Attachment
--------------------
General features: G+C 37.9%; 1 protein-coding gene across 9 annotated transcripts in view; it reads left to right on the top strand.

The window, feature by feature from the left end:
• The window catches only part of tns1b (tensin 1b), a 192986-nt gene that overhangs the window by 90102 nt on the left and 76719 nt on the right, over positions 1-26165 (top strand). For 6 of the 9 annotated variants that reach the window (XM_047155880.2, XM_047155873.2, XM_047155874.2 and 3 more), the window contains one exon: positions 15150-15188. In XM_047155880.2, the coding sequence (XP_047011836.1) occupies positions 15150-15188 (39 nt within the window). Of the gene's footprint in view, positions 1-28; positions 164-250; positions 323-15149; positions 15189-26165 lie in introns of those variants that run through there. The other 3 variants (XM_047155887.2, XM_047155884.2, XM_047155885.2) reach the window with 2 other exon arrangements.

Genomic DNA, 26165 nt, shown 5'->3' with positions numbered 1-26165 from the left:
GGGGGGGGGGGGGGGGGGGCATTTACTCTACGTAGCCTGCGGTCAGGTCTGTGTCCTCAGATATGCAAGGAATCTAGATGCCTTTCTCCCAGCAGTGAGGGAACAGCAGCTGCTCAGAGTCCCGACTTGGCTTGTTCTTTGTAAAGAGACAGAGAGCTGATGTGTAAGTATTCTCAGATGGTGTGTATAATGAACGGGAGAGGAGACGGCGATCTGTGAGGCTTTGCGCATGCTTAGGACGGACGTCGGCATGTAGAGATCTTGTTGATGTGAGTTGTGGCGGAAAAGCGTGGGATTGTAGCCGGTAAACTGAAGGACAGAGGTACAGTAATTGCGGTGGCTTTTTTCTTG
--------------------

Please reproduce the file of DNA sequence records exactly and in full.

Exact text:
General features: G+C 37.9%; 1 protein-coding gene across 9 annotated transcripts in view; it reads left to right on the top strand.

The window, feature by feature from the left end:
• The window catches only part of tns1b (tensin 1b), a 192986-nt gene that overhangs the window by 90102 nt on the left and 76719 nt on the right, over positions 1-26165 (top strand). For 6 of the 9 annotated variants that reach the window (XM_047155880.2, XM_047155873.2, XM_047155874.2 and 3 more), the window contains one exon: positions 15150-15188. In XM_047155880.2, the coding sequence (XP_047011836.1) occupies positions 15150-15188 (39 nt within the window). Of the gene's footprint in view, positions 1-28; positions 164-250; positions 323-15149; positions 15189-26165 lie in introns of those variants that run through there. The other 3 variants (XM_047155887.2, XM_047155884.2, XM_047155885.2) reach the window with 2 other exon arrangements.

Genomic DNA, 26165 nt, shown 5'->3' with positions numbered 1-26165 from the left:
GGGGGGGGGGGGGGGGGGGCATTTACTCTACGTAGCCTGCGGTCAGGTCTGTGTCCTCAGATATGCAAGGAATCTAGATGCCTTTCTCCCAGCAGTGAGGGAACAGCAGCTGCTCAGAGTCCCGACTTGGCTTGTTCTTTGTAAAGAGACAGAGAGCTGATGTGTAAGTATTCTCAGATGGTGTGTATAATGAACGGGAGAGGAGACGGCGATCTGTGAGGCTTTGCGCATGCTTAGGACGGACGTCGGCATGTAGAGATCTTGTTGATGTGAGTTGTGGCGGAAAAGCGTGGGATTGTAGCCGGTAAACTGAAGGACAGAGGTACAGTAATTGCGGTGGCTTTTTTCTTG